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Eva Palmer-Sikelianos / The Pyrrhic dance at the First Dephic Festival




Eva Palmer-Sikelianos
The Pyrrhic dance at the First Dephic Festival


       With the help of friends the athletic program was finally set in motion, with only one exception: the Pyrrhic Dance. I had had thirty suits of armour hammered out by hand: breast-plates, helmets, short swords and spears, copied from ancient models in the National Museum. They were gorgeous, and I was looking forward to seeing men dance with heavy armour which would force them into movements; there could be no graceful leaps, or pirouettes. But the Greek director of athletics was adamant. He did not even make a promise about the Pyrrhic Dance. He simply refused to countenance it.

       Then a friend came to my rescue, a gifted architect named George Kontoleon. He undertook to get thirty men and to teach the dance. But he encountered other difficulties. The men got together but were not dependable. They found the work too hard, so that he had to keep replacing them, and he was constantly starting afresh. The Festival was drawing near and he was hopeless, and thought we would have to give it up. Finally someone suggested the army; to get boys whose military duty would force them to come to the lessons. I also felt hopeless, but I went to see the Commander of the First Army Corps which was then stationed in Athens. I did not know this General, and I felt rather frightened. I did not see why he should grant what I had gone to ask.

       He was charming and immediate in his response. No explanations, no persuasions. He told me to send Mr. Kontoleon to choose the men, and that I could have as many as I liked. This same general came to the Festival and saw the Pyrrhic Dance. He sent word to me afterwards that if we ever gave another Festival I could have his whole Army Corps.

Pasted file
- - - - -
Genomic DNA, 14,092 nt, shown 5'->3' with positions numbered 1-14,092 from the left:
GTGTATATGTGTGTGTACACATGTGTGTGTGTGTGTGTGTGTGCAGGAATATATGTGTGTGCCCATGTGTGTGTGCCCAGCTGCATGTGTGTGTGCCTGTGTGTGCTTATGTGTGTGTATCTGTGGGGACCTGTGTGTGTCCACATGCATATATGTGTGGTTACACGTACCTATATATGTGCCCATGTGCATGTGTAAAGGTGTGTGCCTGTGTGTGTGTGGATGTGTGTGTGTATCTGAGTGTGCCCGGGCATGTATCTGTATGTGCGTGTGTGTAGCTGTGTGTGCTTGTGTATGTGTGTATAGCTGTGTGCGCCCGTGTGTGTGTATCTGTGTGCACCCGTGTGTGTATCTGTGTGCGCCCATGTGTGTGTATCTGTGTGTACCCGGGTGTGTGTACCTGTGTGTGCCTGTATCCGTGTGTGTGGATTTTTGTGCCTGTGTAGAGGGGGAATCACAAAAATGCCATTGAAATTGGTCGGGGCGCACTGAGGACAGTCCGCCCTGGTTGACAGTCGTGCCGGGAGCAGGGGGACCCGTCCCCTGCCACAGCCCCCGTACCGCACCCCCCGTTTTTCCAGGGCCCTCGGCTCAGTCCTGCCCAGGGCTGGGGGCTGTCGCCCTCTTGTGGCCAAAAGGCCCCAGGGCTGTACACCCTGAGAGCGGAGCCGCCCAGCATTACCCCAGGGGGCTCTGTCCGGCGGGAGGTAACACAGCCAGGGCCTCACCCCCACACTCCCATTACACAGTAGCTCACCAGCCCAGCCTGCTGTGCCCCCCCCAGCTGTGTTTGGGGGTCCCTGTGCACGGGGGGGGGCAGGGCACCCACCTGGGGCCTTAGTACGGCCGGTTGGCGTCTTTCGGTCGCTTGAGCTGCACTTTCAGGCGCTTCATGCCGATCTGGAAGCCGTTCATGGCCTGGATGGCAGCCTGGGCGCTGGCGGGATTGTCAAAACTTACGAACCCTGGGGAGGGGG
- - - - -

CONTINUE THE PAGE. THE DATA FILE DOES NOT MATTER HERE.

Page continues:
This request for men for the Pyrrhic dance occasioned my first meeting with officers of the Greek Army. Not long after this my second occurred. A number of small matters had accumulated which depended on the Minister of War. I needed many tents, several trucks to carry all the paraphernalia of the Festival from the harbour of Itea up to Delphi, more men for the Stadium, old cannon balls to produce thunder at the end of the play, and probably other things which I have now forgotten. The Minister, Mr. Mazarakis, whom I had never seen before, sat in the centre of the room near a large desk which had a semicircle of electric bells just beyond his blotter. I was again discouraged and rather frightened. In other Ministries I had met what often seemed like evasion, never whole-hearted cooperation. This was natural enough, because I was trying to do a thing which they rightly considered, first from one point of view, and then from another, as very risky. They were merely doing their duty, and being careful. Nobody was to blame. But anyway I was tired.

       I told Mr. Mazarakis the things I needed. His answer was to ring all his electric bells one after another. Immediately a line of officers came into the room. They saluted him and then stood at attention. He then turned to me and said:
"Madam, these gentlemen are in command of the departments from which you require assistance. Will you please give your orders?"

       This moment of extraordinary courtesy was to me one of the high spots of the first Festival. And it had its sequel in the second.




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